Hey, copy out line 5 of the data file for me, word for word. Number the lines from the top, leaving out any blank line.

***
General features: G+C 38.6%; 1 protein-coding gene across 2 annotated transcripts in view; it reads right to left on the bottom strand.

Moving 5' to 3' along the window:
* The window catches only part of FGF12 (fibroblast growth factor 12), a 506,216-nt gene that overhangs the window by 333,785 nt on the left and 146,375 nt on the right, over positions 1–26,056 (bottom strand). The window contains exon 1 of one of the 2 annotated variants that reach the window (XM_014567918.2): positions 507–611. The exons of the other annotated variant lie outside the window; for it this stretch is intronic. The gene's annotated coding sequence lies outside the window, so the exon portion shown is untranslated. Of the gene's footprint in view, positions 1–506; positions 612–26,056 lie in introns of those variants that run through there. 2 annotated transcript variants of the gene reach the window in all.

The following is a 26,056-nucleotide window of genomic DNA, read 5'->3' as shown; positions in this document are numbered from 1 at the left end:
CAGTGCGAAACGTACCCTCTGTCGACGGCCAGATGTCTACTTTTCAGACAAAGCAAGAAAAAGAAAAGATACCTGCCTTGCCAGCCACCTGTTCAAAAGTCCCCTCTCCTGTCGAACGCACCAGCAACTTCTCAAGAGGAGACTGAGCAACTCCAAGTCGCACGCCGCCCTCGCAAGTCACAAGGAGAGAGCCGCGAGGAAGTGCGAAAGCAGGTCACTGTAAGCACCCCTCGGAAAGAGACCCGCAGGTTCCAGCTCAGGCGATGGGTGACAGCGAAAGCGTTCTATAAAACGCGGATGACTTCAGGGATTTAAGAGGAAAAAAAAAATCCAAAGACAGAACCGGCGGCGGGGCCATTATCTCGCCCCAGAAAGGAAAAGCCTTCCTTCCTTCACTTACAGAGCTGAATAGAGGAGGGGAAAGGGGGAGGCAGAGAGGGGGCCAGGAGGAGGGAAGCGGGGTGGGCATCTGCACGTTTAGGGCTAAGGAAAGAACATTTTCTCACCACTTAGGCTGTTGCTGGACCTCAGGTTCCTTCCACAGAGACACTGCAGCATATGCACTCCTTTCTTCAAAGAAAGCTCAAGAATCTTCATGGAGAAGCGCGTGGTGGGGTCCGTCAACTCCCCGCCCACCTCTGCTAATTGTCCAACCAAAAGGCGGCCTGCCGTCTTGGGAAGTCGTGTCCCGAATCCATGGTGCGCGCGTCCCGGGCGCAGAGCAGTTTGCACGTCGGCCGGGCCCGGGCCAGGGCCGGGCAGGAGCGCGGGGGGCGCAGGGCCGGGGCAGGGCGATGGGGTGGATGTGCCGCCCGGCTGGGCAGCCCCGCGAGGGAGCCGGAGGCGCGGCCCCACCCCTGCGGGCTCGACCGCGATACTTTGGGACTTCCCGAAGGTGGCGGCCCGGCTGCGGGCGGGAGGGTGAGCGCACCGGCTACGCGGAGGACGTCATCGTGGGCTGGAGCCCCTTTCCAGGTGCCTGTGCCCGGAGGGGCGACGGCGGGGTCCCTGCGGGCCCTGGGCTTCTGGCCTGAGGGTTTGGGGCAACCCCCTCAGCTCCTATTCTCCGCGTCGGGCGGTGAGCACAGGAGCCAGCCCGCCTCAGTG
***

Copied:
CAGTGCGAAACGTACCCTCTGTCGACGGCCAGATGTCTACTTTTCAGACAAAGCAAGAAAAAGAAAAGATACCTGCCTTGCCAGCCACCTGTTCAAAAGTCCCCTCTCCTGTCGAACGCACCAGCAACTTCTCAAGAGGAGACTGAGCAACTCCAAGTCGCACGCCGCCCTCGCAAGTCACAAGGAGAGAGCCGCGAGGAAGTGCGAAAGCAGGTCACTGTAAGCACCCCTCGGAAAGAGACCCGCAGGTTCCAGCTCAGGCGATGGGTGACAGCGAAAGCGTTCTATAAAACGCGGATGACTTCAGGGATTTAAGAGGAAAAAAAAAATCCAAAGACAGAACCGGCGGCGGGGCCATTATCTCGCCCCAGAAAGGAAAAGCCTTCCTTCCTTCACTTACAGAGCTGAATAGAGGAGGGGAAAGGGGGAGGCAGAGAGGGGGCCAGGAGGAGGGAAGCGGGGTGGGCATCTGCACGTTTAGGGCTAAGGAAAGAACATTTTCTCACCACTTAGGCTGTTGCTGGACCTCAGGTTCCTTCCACAGAGACACTGCAGCATATGCACTCCTTTCTTCAAAGAAAGCTCAAGAATCTTCATGGAGAAGCGCGTGGTGGGGTCCGTCAACTCCCCGCCCACCTCTGCTAATTGTCCAACCAAAAGGCGGCCTGCCGTCTTGGGAAGTCGTGTCCCGAATCCATGGTGCGCGCGTCCCGGGCGCAGAGCAGTTTGCACGTCGGCCGGGCCCGGGCCAGGGCCGGGCAGGAGCGCGGGGGGCGCAGGGCCGGGGCAGGGCGATGGGGTGGATGTGCCGCCCGGCTGGGCAGCCCCGCGAGGGAGCCGGAGGCGCGGCCCCACCCCTGCGGGCTCGACCGCGATACTTTGGGACTTCCCGAAGGTGGCGGCCCGGCTGCGGGCGGGAGGGTGAGCGCACCGGCTACGCGGAGGACGTCATCGTGGGCTGGAGCCCCTTTCCAGGTGCCTGTGCCCGGAGGGGCGACGGCGGGGTCCCTGCGGGCCCTGGGCTTCTGGCCTGAGGGTTTGGGGCAACCCCCTCAGCTCCTATTCTCCGCGTCGGGCGGTGAGCACAGGAGCCAGCCCGCCTCAGTG